I’ve lived on a hill above the Duwamish River for most of my 25 years in Seattle–I can even see it when the trees are bare–and yet I never really knew much about it. I’d gleaned a bit here and there from the Duwamish Longhouse and the bulletins from the EPA (both entities featuring heavily in this history), and from volunteering for Nature Consortium and Duwamish Alive!, but that was about it.
What elicited my interest in learning more was a map of Seattle I found during a cleanup project at the library where I work. The map is from 1908 and shows the Duwamish River before it was straightened and dredged to make room for shipping and industrial operations. B.J. Cummings’s book details what happened to the river before and since, and how it’s inextricably woven into the shaping of the city of Seattle from its early years up to the present day–to say nothing of the effects of both of these things on the indigenous people of the region, to whom the river has been literally a source of life.
It’s also one of the most polluted waterways in the United States. Seattle has made much of its environmental friendliness and commitment to sustainability, and the number of people I meet who are unaware that Seattle has a river, let alone that it’s hazardous to eat fish out of it, used to surprise me. (These kinds of things no longer surprise me, but that’s another post.) The River That Made Seattle is a history of the city through a particular lens, the lens of a river to which the city owes much of its prosperity–but at considerable human and environmental cost.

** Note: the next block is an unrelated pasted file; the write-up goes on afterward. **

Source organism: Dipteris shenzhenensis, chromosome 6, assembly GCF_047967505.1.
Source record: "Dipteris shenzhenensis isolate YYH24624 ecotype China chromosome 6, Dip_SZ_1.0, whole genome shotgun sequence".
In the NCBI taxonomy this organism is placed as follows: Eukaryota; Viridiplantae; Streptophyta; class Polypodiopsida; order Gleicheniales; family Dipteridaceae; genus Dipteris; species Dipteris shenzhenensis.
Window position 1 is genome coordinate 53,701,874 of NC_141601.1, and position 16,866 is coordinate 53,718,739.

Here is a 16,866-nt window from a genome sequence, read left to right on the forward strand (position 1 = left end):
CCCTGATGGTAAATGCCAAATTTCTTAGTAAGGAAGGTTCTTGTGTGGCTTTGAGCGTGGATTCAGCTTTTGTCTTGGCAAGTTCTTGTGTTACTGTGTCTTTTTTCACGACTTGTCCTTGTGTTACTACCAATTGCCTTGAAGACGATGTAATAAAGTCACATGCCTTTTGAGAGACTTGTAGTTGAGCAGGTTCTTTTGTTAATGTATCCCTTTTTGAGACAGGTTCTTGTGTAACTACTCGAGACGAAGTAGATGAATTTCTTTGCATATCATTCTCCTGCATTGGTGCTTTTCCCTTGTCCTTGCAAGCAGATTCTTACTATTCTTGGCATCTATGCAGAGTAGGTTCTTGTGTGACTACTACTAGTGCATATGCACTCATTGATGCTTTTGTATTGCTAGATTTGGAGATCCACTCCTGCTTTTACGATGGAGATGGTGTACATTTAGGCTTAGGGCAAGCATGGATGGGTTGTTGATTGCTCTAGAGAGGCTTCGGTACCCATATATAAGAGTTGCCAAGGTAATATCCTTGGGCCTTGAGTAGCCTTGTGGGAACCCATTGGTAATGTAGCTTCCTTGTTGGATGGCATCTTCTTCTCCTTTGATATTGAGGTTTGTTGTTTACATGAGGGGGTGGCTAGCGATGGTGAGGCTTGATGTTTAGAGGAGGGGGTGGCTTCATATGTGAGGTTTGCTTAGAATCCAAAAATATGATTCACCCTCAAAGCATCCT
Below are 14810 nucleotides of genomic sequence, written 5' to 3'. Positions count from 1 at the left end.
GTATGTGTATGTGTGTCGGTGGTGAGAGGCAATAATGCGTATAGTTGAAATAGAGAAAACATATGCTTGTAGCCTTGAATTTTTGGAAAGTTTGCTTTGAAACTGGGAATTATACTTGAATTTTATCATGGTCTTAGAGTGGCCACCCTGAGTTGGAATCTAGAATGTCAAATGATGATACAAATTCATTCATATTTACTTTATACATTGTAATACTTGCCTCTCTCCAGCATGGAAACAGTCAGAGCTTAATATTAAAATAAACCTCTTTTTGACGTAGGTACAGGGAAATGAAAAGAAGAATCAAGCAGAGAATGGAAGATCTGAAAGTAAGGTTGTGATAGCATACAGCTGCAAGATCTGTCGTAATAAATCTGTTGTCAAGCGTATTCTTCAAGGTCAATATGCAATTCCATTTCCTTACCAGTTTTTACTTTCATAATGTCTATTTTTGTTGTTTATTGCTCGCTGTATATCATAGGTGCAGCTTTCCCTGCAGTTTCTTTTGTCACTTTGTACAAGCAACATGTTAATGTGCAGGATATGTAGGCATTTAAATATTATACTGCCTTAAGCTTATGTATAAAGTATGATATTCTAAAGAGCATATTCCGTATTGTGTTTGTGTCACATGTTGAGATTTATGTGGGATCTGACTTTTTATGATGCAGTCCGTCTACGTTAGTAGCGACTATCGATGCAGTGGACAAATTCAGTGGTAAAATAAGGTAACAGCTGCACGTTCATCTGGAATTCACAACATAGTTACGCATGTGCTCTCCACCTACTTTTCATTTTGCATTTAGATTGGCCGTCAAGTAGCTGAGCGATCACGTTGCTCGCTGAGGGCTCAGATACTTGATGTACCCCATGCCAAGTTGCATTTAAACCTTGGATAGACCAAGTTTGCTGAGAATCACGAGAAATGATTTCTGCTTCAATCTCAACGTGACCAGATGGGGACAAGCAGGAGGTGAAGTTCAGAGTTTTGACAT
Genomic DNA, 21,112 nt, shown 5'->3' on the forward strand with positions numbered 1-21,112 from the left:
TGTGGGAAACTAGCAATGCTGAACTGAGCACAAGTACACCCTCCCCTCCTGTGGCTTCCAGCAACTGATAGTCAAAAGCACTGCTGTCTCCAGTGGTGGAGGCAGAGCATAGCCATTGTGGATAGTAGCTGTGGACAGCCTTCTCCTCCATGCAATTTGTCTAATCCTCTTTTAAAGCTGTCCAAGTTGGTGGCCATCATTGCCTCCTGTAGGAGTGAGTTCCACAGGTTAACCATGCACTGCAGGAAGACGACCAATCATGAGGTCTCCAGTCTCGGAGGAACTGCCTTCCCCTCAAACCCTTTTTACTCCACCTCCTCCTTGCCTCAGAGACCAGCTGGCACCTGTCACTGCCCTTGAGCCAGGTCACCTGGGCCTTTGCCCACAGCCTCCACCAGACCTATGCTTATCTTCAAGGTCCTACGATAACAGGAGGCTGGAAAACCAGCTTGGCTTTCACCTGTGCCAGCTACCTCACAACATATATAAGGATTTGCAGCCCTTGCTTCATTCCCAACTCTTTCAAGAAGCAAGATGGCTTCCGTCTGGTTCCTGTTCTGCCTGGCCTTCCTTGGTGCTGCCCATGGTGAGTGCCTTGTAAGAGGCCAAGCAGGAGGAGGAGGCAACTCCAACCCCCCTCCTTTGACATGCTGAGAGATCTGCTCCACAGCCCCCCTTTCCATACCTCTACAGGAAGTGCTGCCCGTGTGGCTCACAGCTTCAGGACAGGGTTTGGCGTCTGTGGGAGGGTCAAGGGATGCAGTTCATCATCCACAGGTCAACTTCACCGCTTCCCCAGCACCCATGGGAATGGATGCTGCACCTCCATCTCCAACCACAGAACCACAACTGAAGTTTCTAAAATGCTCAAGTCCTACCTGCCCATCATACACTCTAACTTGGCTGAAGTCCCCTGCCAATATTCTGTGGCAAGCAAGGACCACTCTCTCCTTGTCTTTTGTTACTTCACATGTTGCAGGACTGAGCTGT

My own relationship with the river has been little more than that of most of the city’s residents for most of my time here: the indirect benefit of its shipping traffic and intersection with truck and rail cargo; an obstacle to be crossed when going in and out of West Seattle (which has been considerably more challenging this past year, for reasons I’ve already written about); something that I’ve felt vaguely bad about, especially when those EPA bulletins started arriving in my mailbox, detailing the pollution of the river and what would need to be done to clean it up.
That relationship began to change before Cummings’s book came out, in part due to other efforts she’s been involved in, but The River That Made Seattle shows how the entire city’s relationship to the river can–and arguably must–change. It’s a worthwhile start not only to understanding the importance of the Duwamish River to Seattle’s history, but why its cleanup is a matter not only of good stewardship, but of justice.